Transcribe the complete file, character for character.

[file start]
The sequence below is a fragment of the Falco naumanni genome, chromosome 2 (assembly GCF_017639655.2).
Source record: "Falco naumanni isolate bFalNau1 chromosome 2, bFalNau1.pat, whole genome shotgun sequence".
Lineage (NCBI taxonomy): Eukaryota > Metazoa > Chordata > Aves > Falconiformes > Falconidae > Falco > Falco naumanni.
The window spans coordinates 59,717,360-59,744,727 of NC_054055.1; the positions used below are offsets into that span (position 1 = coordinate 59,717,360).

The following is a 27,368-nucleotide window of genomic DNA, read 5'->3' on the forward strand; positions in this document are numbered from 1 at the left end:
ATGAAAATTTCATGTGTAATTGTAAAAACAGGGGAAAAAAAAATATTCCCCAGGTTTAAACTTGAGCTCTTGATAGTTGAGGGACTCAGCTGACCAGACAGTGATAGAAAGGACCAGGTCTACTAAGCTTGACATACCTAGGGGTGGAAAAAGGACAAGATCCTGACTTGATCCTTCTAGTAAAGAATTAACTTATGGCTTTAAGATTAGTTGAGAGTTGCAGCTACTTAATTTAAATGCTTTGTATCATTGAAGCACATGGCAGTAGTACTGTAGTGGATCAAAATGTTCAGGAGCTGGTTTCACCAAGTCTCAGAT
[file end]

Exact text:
The sequence below is a fragment of the Falco naumanni genome, chromosome 2 (assembly GCF_017639655.2).
Source record: "Falco naumanni isolate bFalNau1 chromosome 2, bFalNau1.pat, whole genome shotgun sequence".
Lineage (NCBI taxonomy): Eukaryota > Metazoa > Chordata > Aves > Falconiformes > Falconidae > Falco > Falco naumanni.
The window spans coordinates 59,717,360-59,744,727 of NC_054055.1; the positions used below are offsets into that span (position 1 = coordinate 59,717,360).

The following is a 27,368-nucleotide window of genomic DNA, read 5'->3' on the forward strand; positions in this document are numbered from 1 at the left end:
ATGAAAATTTCATGTGTAATTGTAAAAACAGGGGAAAAAAAAATATTCCCCAGGTTTAAACTTGAGCTCTTGATAGTTGAGGGACTCAGCTGACCAGACAGTGATAGAAAGGACCAGGTCTACTAAGCTTGACATACCTAGGGGTGGAAAAAGGACAAGATCCTGACTTGATCCTTCTAGTAAAGAATTAACTTATGGCTTTAAGATTAGTTGAGAGTTGCAGCTACTTAATTTAAATGCTTTGTATCATTGAAGCACATGGCAGTAGTACTGTAGTGGATCAAAATGTTCAGGAGCTGGTTTCACCAAGTCTCAGAT